When the captain goes to strike her, she looks at him and defiantly says "do it." Apparently, he is intimidated by this young girl, yet he blames his departure on the beast going back into the depths. He heads to the captain's quarters, but Belit beats him there, slamming the door behind her. Inside, she mopes for a moment about the deep sea beast, then dresses herself in pirate jewels and looking in a mirror, tells herself that the Tigress is hers.

Much of the issue is a back-and-forth between Belit and the ship's captain, as she finally convinces him she's the real deal by slamming his hand in a door. I'm not kidding. Young Belit has convinced the captain that they can become feared by going fishing for a sea beast - and bringing it back to the coast, offering the people their their services as protector from all of the sea creatures that live nearby and will one day threaten them all.

Does the crew catch a beastie? If they do, how will they bring it to shore? And what will the reactions be if they succeed? 

CAPSULE REVIEW: First and foremost, I think the biggest problem with this issue is the artwork. That's not to say that both the writing and plot are sorely lacking; rather, any impact the story could have is dulled by comedic, superhero artwork that has no place in a fantasy comic. The action sequences (involving human characters) are uneventful, even poorly drawn.

Artist Kate Niemczyk is tremendously talented, but either we
don't see that in Age of Conan: Belit, or the art style is poorly
matched with the sword-and-sorcery genre. 
I still can't wrap my head around this, as Kate Niemczyk's artwork in the Mockingbird limited series from Marvel was much better. Is Niemczyk channeling her inner Mike Allred here? It's clear she has talent (anyone who can draw more than crude stick figures has talent compared to me), but it's also clear that she has no idea whatsoever what the sword and sorcery genre and Conan's world are all about. 

And if she does, then her artwork is a poor match to said genre and any Marvel editor worth their salt would have caught this. Roy Thomas details in his memoir "A Barbarian Life" just how much effort he and Stan Lee made to make sure they found an artist who could bring the world of Conan to the readers in a dynamic, in-your-face and otherworldly manner. 

At this point, it is obvious the editors at Marvel felt here that two talented creators with big names could assemble an effective comic, the rest be damned.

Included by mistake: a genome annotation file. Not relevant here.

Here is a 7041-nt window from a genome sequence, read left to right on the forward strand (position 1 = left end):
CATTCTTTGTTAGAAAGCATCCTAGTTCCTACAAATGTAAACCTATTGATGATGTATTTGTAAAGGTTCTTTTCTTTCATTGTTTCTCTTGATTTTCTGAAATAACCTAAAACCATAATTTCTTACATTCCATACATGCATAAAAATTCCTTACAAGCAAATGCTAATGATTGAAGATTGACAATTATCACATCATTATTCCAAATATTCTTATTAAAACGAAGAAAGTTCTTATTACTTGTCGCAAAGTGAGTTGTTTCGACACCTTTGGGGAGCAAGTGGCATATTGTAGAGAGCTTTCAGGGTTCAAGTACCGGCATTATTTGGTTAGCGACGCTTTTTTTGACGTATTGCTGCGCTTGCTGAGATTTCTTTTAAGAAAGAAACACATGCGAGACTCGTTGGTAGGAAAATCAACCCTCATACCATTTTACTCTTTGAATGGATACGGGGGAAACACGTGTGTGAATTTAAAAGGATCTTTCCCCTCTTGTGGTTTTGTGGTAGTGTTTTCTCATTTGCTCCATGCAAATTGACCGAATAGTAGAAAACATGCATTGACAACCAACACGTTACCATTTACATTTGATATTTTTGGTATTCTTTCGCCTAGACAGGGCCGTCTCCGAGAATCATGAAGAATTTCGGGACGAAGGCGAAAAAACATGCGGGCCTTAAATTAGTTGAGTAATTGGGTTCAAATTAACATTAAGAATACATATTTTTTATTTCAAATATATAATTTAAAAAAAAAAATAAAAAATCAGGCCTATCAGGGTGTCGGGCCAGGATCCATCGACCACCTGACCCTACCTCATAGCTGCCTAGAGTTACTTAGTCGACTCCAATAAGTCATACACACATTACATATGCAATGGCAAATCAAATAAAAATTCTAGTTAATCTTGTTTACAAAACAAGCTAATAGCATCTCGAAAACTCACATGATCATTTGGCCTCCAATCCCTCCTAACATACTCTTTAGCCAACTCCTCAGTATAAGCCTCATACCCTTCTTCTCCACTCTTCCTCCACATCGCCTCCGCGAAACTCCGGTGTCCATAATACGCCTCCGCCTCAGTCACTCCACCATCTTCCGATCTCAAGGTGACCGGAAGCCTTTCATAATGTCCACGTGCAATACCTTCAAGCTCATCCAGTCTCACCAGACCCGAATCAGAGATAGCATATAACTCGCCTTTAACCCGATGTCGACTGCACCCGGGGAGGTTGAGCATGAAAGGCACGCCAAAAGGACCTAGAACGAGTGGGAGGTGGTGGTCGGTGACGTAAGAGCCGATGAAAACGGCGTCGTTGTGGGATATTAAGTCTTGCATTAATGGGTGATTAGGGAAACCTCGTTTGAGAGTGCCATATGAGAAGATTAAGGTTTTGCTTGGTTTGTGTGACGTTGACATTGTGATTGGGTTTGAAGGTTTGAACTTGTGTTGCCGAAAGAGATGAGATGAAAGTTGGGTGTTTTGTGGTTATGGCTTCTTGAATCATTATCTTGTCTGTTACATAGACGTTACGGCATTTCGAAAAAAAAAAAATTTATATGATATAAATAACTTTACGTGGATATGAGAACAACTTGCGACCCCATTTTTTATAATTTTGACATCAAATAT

It's truly sad. I don't think either Tini Howard of Kate Niemczyk should have been set up for failure like this - they are both talented, but very out of their element with the subject matter in this book. They may know contemporary society and today's social mores - but based on the two issues thus far, they have no idea who Howard's (or Thomas') Belit was, or are trying to completely re-invent the wheel. 

The pirates aboard the Tigress are caricatures, and between bad dialogue and the way they are drawn, I'd be more likely to laugh when they tried to board my ship than give their threats any weight whatsoever. At least we got to see some combat, and those are all sequences which Niemczyk handles well. It's the character-to-character dialogue panels and smaller fight scenes where she drops the ball. 

On a scale of 1-10, I'd rate this issue a 4.0. It's a Marvel comic, after all, and in theory it takes place in the Hyborian Age. In the words of Forrest Gump, comics are "like a box of chocolates". If that's the case we're expected to eat a tofu-filled, boring and tasteless morsel with this book. 

Sunday, April 7, 2019

Paint Monk's Library to Move to WordPress Soon

Google Plus Demise Prompts The Library To Find A New Home

When Google announced last fall that they would be killing the Google + platform, it set off some alarm bells for me as a blogger.

When will they kill off Blogger? What will happen to all of the efforts my volunteer writers and editors have engaged in? And what should I do about it?